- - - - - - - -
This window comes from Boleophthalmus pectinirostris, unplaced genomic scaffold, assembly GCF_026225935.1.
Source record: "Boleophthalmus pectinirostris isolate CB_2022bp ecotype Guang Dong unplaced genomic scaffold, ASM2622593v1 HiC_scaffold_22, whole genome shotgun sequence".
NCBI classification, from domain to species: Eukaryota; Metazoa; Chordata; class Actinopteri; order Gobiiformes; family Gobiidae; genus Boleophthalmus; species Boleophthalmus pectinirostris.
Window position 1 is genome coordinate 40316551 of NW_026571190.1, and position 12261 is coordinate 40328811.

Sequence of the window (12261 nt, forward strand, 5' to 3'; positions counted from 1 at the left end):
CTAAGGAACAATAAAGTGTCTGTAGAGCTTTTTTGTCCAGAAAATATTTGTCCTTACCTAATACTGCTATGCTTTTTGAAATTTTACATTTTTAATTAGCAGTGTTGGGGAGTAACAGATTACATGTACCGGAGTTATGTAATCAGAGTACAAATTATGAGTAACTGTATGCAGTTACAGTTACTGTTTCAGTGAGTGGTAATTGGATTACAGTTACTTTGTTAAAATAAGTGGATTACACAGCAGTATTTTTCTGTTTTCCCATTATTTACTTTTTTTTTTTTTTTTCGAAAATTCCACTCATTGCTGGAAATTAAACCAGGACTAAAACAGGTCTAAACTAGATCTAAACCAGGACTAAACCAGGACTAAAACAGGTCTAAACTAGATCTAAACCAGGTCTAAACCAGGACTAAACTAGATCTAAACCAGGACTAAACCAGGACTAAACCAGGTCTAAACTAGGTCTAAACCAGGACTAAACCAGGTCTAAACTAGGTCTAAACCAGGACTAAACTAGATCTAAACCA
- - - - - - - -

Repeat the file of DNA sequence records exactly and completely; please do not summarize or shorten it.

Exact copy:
This window comes from Boleophthalmus pectinirostris, unplaced genomic scaffold, assembly GCF_026225935.1.
Source record: "Boleophthalmus pectinirostris isolate CB_2022bp ecotype Guang Dong unplaced genomic scaffold, ASM2622593v1 HiC_scaffold_22, whole genome shotgun sequence".
NCBI classification, from domain to species: Eukaryota; Metazoa; Chordata; class Actinopteri; order Gobiiformes; family Gobiidae; genus Boleophthalmus; species Boleophthalmus pectinirostris.
Window position 1 is genome coordinate 40316551 of NW_026571190.1, and position 12261 is coordinate 40328811.

Sequence of the window (12261 nt, forward strand, 5' to 3'; positions counted from 1 at the left end):
CTAAGGAACAATAAAGTGTCTGTAGAGCTTTTTTGTCCAGAAAATATTTGTCCTTACCTAATACTGCTATGCTTTTTGAAATTTTACATTTTTAATTAGCAGTGTTGGGGAGTAACAGATTACATGTACCGGAGTTATGTAATCAGAGTACAAATTATGAGTAACTGTATGCAGTTACAGTTACTGTTTCAGTGAGTGGTAATTGGATTACAGTTACTTTGTTAAAATAAGTGGATTACACAGCAGTATTTTTCTGTTTTCCCATTATTTACTTTTTTTTTTTTTTTTCGAAAATTCCACTCATTGCTGGAAATTAAACCAGGACTAAAACAGGTCTAAACTAGATCTAAACCAGGACTAAACCAGGACTAAAACAGGTCTAAACTAGATCTAAACCAGGTCTAAACCAGGACTAAACTAGATCTAAACCAGGACTAAACCAGGACTAAACCAGGTCTAAACTAGGTCTAAACCAGGACTAAACCAGGTCTAAACTAGGTCTAAACCAGGACTAAACTAGATCTAAACCA